Unreasonable client demands needn't ruin the integrity of your work, says web designer Paul Randall. Follow his advice on how to ensure a meeting of minds...
So you've sent the email or given the presentation. You wait for feedback and hear the dreaded word: 'changes'. Talk to any designer and same sinking feeling occurs. What are they going to ruin?
Client feedback is always going to happen, and they may suggest specific design changes; but here's the secret - DON'T TAKE THESE LITERALLY.
It might sound counterintuitive, but the worst thing that you could possibly do at this stage is arbitrarily make the changes they ask for. Simply fulfilling this request isn't what the client is paying you for.
Break down the brief
Try to set a brief for the site. This can be broken down page by page, such as: 'highlight our five-year guarantee to new users'. This allows you to refer to the brief and demonstrate how the design meets the brief. More appropriate client feedback would be 'can we give more importance to the guarantee. It needs to be more important', not 'can we make this bigger and bolder... and perhaps red?'.
This request can be interpreted in a design matter, and don't feel pressured to do it on the spot. Let this request mull over. You can present the changes (and the working out you did to get to the conclusion) in the next session. Always revert back to the brief. Has the design brief met the business request?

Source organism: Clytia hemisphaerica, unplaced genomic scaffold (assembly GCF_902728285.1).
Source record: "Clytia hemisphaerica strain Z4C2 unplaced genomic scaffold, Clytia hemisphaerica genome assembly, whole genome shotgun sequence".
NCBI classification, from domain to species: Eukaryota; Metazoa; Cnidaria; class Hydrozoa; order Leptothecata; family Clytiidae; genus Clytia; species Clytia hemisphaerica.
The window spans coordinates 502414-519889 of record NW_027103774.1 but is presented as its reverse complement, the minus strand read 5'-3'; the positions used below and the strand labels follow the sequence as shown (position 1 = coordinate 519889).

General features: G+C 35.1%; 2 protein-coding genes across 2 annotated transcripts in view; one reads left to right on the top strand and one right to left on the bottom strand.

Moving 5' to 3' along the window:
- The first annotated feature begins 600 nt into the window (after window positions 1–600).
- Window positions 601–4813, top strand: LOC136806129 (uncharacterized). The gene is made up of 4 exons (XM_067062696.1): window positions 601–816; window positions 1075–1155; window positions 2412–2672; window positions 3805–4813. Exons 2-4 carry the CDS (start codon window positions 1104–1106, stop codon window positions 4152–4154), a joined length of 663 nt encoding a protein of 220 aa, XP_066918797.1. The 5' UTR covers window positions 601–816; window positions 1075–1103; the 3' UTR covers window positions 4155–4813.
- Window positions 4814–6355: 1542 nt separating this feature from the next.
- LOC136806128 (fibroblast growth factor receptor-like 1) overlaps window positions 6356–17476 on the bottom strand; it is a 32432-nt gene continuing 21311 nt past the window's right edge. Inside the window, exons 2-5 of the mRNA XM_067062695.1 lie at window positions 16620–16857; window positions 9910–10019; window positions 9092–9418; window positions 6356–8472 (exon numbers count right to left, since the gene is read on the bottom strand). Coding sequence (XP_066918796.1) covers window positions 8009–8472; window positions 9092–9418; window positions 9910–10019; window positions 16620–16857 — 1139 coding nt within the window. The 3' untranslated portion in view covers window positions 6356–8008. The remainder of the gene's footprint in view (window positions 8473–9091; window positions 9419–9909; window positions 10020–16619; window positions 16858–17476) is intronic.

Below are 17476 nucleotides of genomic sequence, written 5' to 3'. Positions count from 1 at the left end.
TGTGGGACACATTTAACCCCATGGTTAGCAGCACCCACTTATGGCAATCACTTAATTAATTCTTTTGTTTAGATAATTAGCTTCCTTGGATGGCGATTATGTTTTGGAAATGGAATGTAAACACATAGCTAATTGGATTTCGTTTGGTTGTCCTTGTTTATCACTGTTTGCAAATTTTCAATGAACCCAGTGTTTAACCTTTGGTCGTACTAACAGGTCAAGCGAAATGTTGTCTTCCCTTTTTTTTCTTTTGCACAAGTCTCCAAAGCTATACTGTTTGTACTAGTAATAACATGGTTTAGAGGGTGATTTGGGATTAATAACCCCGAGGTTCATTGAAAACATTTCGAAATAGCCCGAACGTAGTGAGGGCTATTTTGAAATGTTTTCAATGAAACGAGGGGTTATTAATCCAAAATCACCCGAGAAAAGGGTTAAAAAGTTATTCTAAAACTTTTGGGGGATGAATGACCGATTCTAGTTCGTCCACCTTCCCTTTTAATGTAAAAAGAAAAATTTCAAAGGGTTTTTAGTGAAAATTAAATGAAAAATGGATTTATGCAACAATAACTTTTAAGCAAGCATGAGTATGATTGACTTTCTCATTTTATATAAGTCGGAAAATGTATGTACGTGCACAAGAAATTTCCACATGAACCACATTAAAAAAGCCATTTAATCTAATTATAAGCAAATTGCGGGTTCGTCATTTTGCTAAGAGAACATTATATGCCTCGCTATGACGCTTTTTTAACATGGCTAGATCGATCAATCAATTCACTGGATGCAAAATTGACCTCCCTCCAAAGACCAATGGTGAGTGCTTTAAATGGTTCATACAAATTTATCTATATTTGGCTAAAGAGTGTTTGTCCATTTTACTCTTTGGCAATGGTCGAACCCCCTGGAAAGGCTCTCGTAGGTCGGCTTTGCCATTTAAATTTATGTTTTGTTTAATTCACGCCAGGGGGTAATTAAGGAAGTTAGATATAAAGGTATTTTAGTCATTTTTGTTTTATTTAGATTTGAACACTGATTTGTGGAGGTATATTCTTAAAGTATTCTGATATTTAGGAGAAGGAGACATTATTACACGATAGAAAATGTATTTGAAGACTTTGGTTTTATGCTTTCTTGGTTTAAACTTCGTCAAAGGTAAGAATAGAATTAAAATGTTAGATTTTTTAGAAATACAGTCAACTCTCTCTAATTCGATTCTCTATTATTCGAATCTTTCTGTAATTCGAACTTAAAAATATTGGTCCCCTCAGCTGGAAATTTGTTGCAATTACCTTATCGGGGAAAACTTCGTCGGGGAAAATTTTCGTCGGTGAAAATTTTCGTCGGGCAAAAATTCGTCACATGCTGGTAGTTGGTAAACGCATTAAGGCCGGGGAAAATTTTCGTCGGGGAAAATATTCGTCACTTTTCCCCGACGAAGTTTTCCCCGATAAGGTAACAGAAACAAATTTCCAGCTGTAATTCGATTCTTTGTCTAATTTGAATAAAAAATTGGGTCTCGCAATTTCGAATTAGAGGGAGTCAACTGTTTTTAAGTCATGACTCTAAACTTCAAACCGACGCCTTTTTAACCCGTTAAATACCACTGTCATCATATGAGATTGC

Showing them your working out is the key. It sets you (the designer) apart from the client. Believe it or not, we make a lot of subconscious decisions when designing. There's a good reason for this. It gives you the opportunity to demonstrate how you solved the problem. You would be marked on the working out, and not just the final answer.
It's the same with design work, if you can't describe how (and more importantly why) things are done a particular way, then the client should (quite rightly) think of it as just a guess.
Being able to successfully interpret client requests and communicate them into design decisions is probably the most important skill to learn in client services. Without this, you risk a client reject or dismiss good ideas, simply because they can't see how you worked out the answer.
Communicate your craft
We need to communicate our craft more. We are graphic communicators. Save the design with no explanation to the artists. In a recent blog post, Information Architects reasoned why they didn't simply add a text size property in their iAWriter app.
Their reason was they wanted to get to the root issue, and not just implement the design solution the client (users) suggested. Their response back? The first responsive app to hit the App Store. This hit the 'business brief' with their design solution, and made a better project because of it.
Words: Paul Randall
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